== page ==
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TALES FROM AROUND THE VICTORIAN WORLD.

YOUR VICTORIAN HUB FOR ALL THOSE LOST TALES OF VICTORIAN LIVES PAST

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Victorian travel

Curious people in Central Africa

You certainly can never accuse the Victorian writers of being overly politically correct in their scribings!

I wonder if they did have their own taboo words? One suspects not…from their lofty position of superior beings, they seem to regard any other races and nationalities as second best.

Taken from ‘Little Folks a Magazine for the Young;’ 1890.

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‘The Akkas are a  race of pigmies dwelling in Central Africa. They are dwarfs only in the sense of being short, for they are not otherwise more deformed or uglier than many savage tribes of full-sized folk. It is said that they waddle so much when they walk that they cannot carry a full dish without spilling some of its contents. They are cunning and of low intelligence, but are excellent hunters, for which reason they are protected by the people among whom they have settled, who employ them for the purpose of procuring food supplies. The New Heading to the Pocket-book contains a picture of an Akka and a native hut.’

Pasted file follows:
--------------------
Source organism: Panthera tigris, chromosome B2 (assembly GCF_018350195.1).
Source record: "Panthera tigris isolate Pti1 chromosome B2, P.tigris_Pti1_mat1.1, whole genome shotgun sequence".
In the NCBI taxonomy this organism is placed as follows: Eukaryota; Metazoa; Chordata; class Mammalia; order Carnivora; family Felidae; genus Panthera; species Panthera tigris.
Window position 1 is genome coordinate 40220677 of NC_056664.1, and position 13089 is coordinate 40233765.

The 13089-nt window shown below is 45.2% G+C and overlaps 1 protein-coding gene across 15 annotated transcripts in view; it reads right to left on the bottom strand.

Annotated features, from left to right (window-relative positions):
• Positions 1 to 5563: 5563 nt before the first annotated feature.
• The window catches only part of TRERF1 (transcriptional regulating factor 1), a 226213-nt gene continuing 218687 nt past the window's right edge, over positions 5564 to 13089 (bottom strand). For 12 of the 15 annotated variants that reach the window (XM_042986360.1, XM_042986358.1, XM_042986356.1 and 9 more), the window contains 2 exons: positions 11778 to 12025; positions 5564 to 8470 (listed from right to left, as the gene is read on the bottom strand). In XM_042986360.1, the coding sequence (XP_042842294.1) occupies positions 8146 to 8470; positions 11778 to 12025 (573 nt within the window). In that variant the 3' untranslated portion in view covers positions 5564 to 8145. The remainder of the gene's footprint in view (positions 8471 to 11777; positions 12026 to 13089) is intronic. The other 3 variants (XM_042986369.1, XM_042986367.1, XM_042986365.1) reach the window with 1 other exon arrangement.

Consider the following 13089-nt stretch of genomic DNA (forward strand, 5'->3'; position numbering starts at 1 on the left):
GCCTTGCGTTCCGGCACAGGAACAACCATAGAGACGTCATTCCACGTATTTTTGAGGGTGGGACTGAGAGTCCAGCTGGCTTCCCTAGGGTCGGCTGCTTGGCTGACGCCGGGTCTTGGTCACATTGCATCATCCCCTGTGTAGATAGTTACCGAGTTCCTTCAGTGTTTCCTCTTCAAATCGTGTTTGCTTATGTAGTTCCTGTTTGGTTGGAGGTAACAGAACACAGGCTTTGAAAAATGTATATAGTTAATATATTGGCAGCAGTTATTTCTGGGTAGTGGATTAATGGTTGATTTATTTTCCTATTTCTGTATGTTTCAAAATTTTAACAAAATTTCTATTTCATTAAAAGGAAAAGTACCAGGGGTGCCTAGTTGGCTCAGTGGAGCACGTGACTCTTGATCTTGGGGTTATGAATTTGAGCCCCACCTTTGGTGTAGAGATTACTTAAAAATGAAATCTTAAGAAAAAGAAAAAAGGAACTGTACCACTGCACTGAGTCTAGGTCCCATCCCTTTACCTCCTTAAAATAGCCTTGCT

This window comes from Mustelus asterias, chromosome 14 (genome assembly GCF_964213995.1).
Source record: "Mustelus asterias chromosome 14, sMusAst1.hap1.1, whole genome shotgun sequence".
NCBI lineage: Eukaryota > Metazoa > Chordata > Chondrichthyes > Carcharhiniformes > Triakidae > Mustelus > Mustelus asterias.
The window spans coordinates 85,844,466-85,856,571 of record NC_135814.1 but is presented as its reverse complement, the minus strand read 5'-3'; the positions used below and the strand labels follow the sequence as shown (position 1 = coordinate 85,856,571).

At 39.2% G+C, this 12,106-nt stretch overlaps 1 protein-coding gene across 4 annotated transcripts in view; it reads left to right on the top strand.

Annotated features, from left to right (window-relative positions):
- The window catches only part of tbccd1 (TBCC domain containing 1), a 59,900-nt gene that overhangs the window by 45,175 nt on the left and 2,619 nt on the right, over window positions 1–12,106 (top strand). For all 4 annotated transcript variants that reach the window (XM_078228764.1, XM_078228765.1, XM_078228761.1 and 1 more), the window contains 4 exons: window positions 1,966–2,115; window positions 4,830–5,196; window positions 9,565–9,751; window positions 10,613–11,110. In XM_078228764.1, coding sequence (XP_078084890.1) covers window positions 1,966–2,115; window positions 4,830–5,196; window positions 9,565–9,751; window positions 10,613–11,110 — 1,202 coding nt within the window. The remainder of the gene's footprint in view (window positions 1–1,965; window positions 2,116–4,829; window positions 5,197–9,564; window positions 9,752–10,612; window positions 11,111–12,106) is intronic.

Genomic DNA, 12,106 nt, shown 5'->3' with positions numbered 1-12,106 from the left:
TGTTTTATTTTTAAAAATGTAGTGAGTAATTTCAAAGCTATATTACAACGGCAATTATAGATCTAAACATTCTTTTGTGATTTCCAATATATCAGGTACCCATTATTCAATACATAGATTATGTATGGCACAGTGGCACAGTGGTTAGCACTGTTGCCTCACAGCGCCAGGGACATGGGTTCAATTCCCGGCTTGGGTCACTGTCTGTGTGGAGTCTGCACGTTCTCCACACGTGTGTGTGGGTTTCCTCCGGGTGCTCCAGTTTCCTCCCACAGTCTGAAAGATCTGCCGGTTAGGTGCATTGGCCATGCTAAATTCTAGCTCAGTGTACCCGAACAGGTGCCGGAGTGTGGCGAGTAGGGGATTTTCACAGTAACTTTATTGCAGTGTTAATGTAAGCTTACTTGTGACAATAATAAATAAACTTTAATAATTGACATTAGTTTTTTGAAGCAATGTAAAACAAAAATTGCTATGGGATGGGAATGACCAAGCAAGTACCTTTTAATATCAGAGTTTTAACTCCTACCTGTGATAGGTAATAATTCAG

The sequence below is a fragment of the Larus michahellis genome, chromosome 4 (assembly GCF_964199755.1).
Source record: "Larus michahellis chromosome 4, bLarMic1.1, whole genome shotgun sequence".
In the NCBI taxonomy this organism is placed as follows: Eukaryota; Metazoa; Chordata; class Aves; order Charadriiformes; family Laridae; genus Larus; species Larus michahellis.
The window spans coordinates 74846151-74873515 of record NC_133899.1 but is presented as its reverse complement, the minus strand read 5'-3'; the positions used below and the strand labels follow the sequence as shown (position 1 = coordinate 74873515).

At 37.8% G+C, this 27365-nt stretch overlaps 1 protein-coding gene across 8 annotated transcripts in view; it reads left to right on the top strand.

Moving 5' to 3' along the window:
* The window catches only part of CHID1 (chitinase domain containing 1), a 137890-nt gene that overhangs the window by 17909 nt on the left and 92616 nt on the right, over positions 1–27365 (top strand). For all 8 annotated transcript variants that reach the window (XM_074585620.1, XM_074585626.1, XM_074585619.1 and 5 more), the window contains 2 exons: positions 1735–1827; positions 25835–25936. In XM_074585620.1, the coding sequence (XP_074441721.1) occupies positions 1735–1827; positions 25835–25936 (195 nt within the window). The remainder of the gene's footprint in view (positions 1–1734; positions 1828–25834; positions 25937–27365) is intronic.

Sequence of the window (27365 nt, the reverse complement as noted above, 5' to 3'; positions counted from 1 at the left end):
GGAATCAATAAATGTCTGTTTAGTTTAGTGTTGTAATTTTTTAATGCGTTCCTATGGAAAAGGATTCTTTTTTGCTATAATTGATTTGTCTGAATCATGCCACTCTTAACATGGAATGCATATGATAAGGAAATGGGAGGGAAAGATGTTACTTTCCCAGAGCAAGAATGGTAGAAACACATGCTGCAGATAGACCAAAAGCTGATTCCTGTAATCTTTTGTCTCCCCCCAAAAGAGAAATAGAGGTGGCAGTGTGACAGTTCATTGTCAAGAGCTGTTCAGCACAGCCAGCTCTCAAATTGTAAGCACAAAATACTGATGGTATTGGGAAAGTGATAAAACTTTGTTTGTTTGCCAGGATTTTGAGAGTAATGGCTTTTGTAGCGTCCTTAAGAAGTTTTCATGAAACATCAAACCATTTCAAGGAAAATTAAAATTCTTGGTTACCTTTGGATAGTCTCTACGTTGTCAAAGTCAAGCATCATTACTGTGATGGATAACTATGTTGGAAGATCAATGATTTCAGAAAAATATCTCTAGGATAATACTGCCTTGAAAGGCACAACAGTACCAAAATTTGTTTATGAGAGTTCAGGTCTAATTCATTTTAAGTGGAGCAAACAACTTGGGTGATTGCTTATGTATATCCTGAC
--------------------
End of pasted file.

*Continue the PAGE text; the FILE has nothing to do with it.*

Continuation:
About Ascension Islands

Taken from ‘Little Folks a Magazine for the Young ‘ of 1890.

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‘In the South Atlantic Ocean here lies a little island that bears the name of Ascension, because, so it is said, a Spanish sailor discovered it, in 1501 on Ascension Day-the last Thursday but one before Whit-Sunday. The isle is only eight miles long by six broad, is 960 miles from the shores of Africa, and its population numbers 140 souls. It was not inhabited till 1815, when the British occupied it in connection with Napoleon’s imprisonment in St. Helena. Nowadays its chief use is as a hospital and station for victualling the navy. Being of volcanic origin and having a very dry climate, there is little verdure about it, although the tomato, pepper, and castor-oil plants and various European vegetables are grown with success. The gardens suffer a great deal from land-crabs and rats. To get rid of the latter pest, cats were imported. But the cure was worse than the disease, for the cats showing a taste for birds’ eggs, became themselves a real nuisance. Huge turtles, of four or five hundredweight, are caught at and near he island, the name of whose port is Georgetown.’

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